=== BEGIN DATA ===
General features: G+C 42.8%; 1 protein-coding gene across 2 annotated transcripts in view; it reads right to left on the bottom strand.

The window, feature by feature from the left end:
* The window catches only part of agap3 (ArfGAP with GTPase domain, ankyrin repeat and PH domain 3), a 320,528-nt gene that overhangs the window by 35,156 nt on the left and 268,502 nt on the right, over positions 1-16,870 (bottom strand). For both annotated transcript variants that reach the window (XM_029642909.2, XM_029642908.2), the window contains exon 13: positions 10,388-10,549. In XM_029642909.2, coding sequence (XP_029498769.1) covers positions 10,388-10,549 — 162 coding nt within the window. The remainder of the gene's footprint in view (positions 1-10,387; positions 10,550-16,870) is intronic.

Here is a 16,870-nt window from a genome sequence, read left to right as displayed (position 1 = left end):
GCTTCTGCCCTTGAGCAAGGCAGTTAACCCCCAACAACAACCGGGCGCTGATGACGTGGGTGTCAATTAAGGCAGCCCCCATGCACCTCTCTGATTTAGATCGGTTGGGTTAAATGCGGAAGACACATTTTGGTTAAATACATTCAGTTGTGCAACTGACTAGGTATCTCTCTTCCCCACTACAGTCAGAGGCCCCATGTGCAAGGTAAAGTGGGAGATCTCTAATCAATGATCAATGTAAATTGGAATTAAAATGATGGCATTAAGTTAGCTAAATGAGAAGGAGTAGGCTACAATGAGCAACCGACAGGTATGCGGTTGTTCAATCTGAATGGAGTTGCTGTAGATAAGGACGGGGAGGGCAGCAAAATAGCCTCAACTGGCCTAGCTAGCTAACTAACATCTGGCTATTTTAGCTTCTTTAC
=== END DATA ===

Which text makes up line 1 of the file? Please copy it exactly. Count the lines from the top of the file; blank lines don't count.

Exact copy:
General features: G+C 42.8%; 1 protein-coding gene across 2 annotated transcripts in view; it reads right to left on the bottom strand.